|Name:||Frederick C. Weyand|
|Birth Day:||September 15, 1916|
|Death Date:||Feb 10, 2010 (age 93)|
As per our current Database, Frederick C. Weyand died on Feb 10, 2010 (age 93).
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He served as an intelligence chief in the China-Burma-India theater during the last years of World War II.
Weyand was born in Arbuckle, California, on September 15, 1916. He was commissioned a second lieutenant in the United States Army through the Reserve Officers Training Corps program at the University of California, Berkeley, where he graduated in May 1938. He married Arline Langhart in 1940.
From 1940 to 1942, Weyand was assigned to active duty and served with the 6th Field Artillery. He graduated from the Command and General Staff College at Fort Leavenworth in 1942 and served as adjutant of the Harbor Defense Command in San Francisco from 1942 to 1943. He moved on to the Office of the Chief of Intelligence for the US War Department General Staff in 1944. He became assistant chief of staff for intelligence in the China-Burma-India Theater from 1944 to 1945. In the immediate aftermath of the war he was in the Military Intelligence Service in Washington, D.C. from 1945 to 1946.
Weyand was chief of staff for intelligence, United States Army Forces, Middle Pacific from 1946 to 1949. He graduated from the United States Army Infantry School at Fort Benning in 1950. He became commander of the 1st Battalion, 7th Infantry Regiment and the assistant chief of staff, G–3, of the 3d Infantry Division during the Korean War from 1950 to 1951.
Weyand served on the faculty of the Infantry School from 1952 to 1953. Following this assignment he attended the Armed Forces Staff College, and upon graduation became military assistant in the Office of the Assistant Secretary of the Army for Financial Management until 1954. He moved on to become military assistant and executive to the Secretary of the Army from 1954 to 1957. He then graduated from the Army War College in 1958, moving on to command the 3d Battalion, 6th Infantry Regiment, in Europe (1958–1959). He served in the Office of the United States Commander in Berlin in 1960 then became chief of staff for the Communications Zone, United States Army, Europe from 1960 to 1961. He was the deputy chief and chief of legislative liaison for the Department of the Army from 1961 to 1964.
Weyand became commander of the 25th Infantry Division, stationed in Hawaii, in 1964. He continued to lead the division as it was introduced into operations in Vietnam in 1965 and 1966. He served as the head of the 25th Division until 1967, when he became deputy, then acting commander, and finally commander of II Field Force, Vietnam responsible for III Corps Tactical Zone comprising the 11 provinces around Saigon. In 1968, he became chief of the Office of Reserve Components.
In 1969, Weyand was named the military advisor to Ambassador Henry Cabot Lodge, Jr. at the Paris Peace Talks. In 1970 he became assistant chief of staff for force development. Later in 1970, he became deputy commander of Military Assistance Command, Vietnam (MACV).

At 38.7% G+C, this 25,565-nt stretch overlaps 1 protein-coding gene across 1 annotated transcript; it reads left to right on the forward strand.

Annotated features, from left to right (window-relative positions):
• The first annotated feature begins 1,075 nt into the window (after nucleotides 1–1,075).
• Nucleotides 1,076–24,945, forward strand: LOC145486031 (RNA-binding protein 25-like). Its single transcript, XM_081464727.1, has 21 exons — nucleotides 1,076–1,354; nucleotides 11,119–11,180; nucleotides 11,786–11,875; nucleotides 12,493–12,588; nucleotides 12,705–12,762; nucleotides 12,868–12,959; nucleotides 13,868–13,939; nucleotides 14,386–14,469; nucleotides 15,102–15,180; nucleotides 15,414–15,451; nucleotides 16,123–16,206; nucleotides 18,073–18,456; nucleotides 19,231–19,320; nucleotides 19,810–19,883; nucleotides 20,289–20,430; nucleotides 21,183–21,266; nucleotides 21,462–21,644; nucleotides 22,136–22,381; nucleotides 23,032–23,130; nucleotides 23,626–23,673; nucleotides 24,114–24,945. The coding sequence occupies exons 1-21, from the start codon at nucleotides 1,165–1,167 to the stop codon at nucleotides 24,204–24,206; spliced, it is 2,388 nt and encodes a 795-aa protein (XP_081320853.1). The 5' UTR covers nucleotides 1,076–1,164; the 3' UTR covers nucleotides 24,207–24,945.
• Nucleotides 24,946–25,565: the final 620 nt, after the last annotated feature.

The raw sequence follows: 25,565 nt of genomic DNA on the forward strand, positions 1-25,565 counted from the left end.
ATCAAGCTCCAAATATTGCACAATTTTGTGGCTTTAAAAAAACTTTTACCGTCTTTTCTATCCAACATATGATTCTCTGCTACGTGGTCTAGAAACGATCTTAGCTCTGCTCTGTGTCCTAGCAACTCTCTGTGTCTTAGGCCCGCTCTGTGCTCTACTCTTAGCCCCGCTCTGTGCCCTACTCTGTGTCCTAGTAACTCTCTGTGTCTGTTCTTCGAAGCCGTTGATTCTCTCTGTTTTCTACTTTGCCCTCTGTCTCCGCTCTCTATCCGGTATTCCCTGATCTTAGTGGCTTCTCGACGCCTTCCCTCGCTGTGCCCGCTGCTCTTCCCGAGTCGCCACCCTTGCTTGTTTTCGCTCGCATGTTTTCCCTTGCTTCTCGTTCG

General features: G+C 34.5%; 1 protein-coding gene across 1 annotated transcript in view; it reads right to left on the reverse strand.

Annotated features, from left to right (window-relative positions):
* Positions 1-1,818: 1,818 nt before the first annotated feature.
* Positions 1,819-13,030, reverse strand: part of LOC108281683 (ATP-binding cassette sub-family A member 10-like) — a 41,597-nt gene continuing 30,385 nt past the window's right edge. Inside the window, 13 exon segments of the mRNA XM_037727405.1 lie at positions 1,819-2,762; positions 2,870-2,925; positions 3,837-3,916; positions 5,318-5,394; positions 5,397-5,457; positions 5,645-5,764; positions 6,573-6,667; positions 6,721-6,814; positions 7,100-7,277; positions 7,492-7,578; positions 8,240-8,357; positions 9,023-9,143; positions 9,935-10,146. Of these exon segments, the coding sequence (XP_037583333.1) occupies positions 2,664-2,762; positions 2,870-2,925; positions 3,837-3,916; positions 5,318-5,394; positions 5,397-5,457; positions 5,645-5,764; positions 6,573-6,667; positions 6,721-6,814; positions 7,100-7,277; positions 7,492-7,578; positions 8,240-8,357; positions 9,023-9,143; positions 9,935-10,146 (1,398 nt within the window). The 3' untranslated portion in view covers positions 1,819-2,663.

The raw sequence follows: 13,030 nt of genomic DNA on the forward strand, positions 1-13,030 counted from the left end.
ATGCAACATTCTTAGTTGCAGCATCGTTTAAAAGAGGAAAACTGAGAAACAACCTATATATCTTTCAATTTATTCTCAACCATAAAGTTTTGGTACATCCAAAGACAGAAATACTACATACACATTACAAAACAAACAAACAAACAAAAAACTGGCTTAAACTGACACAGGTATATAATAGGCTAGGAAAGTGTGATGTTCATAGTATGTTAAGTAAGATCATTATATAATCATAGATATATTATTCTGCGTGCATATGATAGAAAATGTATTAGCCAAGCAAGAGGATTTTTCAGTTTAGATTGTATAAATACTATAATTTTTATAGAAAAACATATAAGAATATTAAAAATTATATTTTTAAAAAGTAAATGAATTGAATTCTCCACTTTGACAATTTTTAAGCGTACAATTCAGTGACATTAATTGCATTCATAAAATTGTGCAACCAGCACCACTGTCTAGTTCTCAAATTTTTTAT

Weyand succeeded General Creighton Abrams, who was appointed as Army Chief of Staff, as commander of MACV on June 30, 1972. By the end of 1972 General Weyand had overseen the withdrawal of all United States military forces from South Vietnam. In March 1973, Weyand was awarded the National Order of Vietnam, first class and the Vietnamese Gallantry Cross.
Weyand served briefly as Commander in Chief of the United States Army Pacific in 1973 and was Vice Chief of Staff of the United States Army from May 1973 to October 1974.
Weyand was appointed as Chief of Staff of the United States Army from October 3, 1974 to September 30, 1976. As Chief of Staff he supervised army moves to improve the combat-to-support troop ratio, to achieve a sixteen-division force, to enhance the effectiveness of roundout units, and to improve personnel and logistical readiness. Weyand retired from active service in October 1976.
After retiring from the United States Army in 1976, Weyand moved to Honolulu, Hawaii, which was also the home of the 25th Infantry Division. He became active in Hawai'i community affairs and held a number of prominent business positions, including corporate secretary and senior vice president of First Hawaiian Bank between 1976 and 1982. He was an active member of the Rotary Club of Honolulu and a trustee of the now-dissolved Samuel M. Damon Estate, as well as the American Red Cross Hawaii Chapter, where he served as chairman of the board in 1992 and director of the Honolulu Symphony. He was active in the Sony Open golf tournament, Shriners Club, the East-West Center, the Asia-Pacific Center for Security Studies, and the Hawaii Theatre.
After his first wife died in 2001, Weyand married Mary Foster. He died on February 10, 2010 of natural causes at the Kahala Nui retirement residence in Honolulu, Hawaii.
In an editorial in The New York Times on December 11, 2006, Murray Fromson, a reporter for CBS during the Vietnam War, stated that General Weyand had agreed to reveal himself as the confidential source for New York Times reporter R.W. Apple, Jr.'s August 7, 1967 story "Vietnam: The Signs of Stalemate." General Weyand, then commander of III Corps in Vietnam, was the unidentified high-ranking officer who told Apple and Fromson (reporting the same story for CBS) that:
Currently, Frederick C. Weyand is 106 years, 0 months and 14 days old. Frederick C. Weyand will celebrate 107th birthday on a Friday 15th of September 2023.
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